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Zwitterionic poly(sulfobetaine acrylamide) (pSBAA)-based nanocomposite hydrogels impregnated with germicidal silver nanoparticles (AgNPs) were synthesized and implemented for the treatment of infected chronic wounds. The zwitterionic hydrogels exhibited excellent non-sticky properties and had reinforced mechanical properties by the addition of hectorite nanoclay and poly(ethylene glycol)dimethacrylate as physical and chemical crosslinkers, respectively. In addition, AgNPs were grown within the intercalated clay/polymer structure by in situ free radical reduction, as confirmed by UV-vis spectroscopy and transmission electron microscopy (TEM). The silver-containing pSBAA nanocomposite hydrogels (pSBAA/Ag) exhibited germicidal properties against Gram-positive S. epidermidis and Gram-negative P. aeruginosa. The zwitterionic hydrogels show higher water content than 2-hydroxyethyl methacrylate (pHEMA) hydrogels, owing to the strong hydration via ionic solvation. The negligible cytotoxicity of pSBAA/Ag hydrogels was assessed with human fibroblasts by the MTT assay. Moreover, the zwitterionic hydrogels demonstrated excellent resistance to the adsorption of bovine serum albumin (BSA). To evaluate the feasibility of the hydrogels for clinical application as wound dressings, we created infected diabetic rat models and compared with commercial wound dressings. The results show that pSBAA/Ag hydrogels did not adhere to the newly formed tissue, and were readily removed from the wounds after treatment for 3 days. Moreover, the healing recovery was evaluated by visual observation of infected dorsal wounds on rats with induction of diabetes by streptozotocin. The finding indicates complete healing with the pSBAA/Ag hydrogels after 15 days, faster than other dressings. A histological examination also proved that the zwitterionic hydrogels facilitated epithelialization and collagen distribution in the infected diabetic wounds. Consequently, these novel non-sticky and antimicrobial zwitterionic nanocomposite hydrogels can have high potential for the treatment of infected chronic wounds.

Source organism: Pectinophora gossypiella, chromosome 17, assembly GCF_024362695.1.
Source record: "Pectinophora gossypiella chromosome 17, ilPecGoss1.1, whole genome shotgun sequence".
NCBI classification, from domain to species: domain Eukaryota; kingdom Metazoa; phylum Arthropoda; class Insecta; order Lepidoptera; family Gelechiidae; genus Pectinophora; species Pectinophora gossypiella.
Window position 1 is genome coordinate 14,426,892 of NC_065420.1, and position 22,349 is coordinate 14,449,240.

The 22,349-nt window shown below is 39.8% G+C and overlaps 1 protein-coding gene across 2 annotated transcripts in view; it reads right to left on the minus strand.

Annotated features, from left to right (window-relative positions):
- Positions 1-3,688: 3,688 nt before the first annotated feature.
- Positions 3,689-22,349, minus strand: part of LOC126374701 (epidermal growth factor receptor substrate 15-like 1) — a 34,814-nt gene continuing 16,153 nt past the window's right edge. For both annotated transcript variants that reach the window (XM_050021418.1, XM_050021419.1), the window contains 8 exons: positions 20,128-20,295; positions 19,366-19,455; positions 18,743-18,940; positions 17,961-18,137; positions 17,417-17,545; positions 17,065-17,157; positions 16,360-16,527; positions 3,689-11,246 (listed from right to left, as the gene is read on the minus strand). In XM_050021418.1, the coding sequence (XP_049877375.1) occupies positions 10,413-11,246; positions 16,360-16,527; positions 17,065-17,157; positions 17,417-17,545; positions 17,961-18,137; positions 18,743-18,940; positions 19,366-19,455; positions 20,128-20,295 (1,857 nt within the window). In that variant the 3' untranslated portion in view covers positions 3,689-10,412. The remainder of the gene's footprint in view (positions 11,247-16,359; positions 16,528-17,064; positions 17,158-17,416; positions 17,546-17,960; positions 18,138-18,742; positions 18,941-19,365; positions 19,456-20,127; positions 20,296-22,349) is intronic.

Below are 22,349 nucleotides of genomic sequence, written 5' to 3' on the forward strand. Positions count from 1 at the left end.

|Number of pages||10|
|State||Published - Jun 2017|
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